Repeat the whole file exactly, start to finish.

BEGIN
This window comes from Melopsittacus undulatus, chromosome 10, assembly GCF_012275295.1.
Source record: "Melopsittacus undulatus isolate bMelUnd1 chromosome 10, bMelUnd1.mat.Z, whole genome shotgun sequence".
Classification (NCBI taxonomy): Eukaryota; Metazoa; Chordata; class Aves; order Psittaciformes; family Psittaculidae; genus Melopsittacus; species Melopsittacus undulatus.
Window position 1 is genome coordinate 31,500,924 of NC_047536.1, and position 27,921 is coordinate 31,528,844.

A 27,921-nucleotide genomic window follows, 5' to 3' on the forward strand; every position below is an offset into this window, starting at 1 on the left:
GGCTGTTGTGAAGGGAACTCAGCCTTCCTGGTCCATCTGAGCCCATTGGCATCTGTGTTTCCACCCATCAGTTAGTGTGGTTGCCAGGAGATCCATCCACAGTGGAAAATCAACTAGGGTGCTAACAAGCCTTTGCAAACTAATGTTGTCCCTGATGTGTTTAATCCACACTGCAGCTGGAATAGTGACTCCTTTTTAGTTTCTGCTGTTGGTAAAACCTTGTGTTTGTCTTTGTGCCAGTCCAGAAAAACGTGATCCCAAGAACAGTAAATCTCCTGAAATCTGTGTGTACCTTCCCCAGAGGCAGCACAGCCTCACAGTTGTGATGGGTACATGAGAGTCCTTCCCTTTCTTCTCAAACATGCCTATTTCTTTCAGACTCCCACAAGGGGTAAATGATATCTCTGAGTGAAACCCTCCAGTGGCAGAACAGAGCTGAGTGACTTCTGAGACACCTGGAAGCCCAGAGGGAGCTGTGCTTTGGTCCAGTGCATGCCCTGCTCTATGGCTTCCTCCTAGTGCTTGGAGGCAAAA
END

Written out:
This window comes from Melopsittacus undulatus, chromosome 10, assembly GCF_012275295.1.
Source record: "Melopsittacus undulatus isolate bMelUnd1 chromosome 10, bMelUnd1.mat.Z, whole genome shotgun sequence".
Classification (NCBI taxonomy): Eukaryota; Metazoa; Chordata; class Aves; order Psittaciformes; family Psittaculidae; genus Melopsittacus; species Melopsittacus undulatus.
Window position 1 is genome coordinate 31,500,924 of NC_047536.1, and position 27,921 is coordinate 31,528,844.

A 27,921-nucleotide genomic window follows, 5' to 3' on the forward strand; every position below is an offset into this window, starting at 1 on the left:
GGCTGTTGTGAAGGGAACTCAGCCTTCCTGGTCCATCTGAGCCCATTGGCATCTGTGTTTCCACCCATCAGTTAGTGTGGTTGCCAGGAGATCCATCCACAGTGGAAAATCAACTAGGGTGCTAACAAGCCTTTGCAAACTAATGTTGTCCCTGATGTGTTTAATCCACACTGCAGCTGGAATAGTGACTCCTTTTTAGTTTCTGCTGTTGGTAAAACCTTGTGTTTGTCTTTGTGCCAGTCCAGAAAAACGTGATCCCAAGAACAGTAAATCTCCTGAAATCTGTGTGTACCTTCCCCAGAGGCAGCACAGCCTCACAGTTGTGATGGGTACATGAGAGTCCTTCCCTTTCTTCTCAAACATGCCTATTTCTTTCAGACTCCCACAAGGGGTAAATGATATCTCTGAGTGAAACCCTCCAGTGGCAGAACAGAGCTGAGTGACTTCTGAGACACCTGGAAGCCCAGAGGGAGCTGTGCTTTGGTCCAGTGCATGCCCTGCTCTATGGCTTCCTCCTAGTGCTTGGAGGCAAAA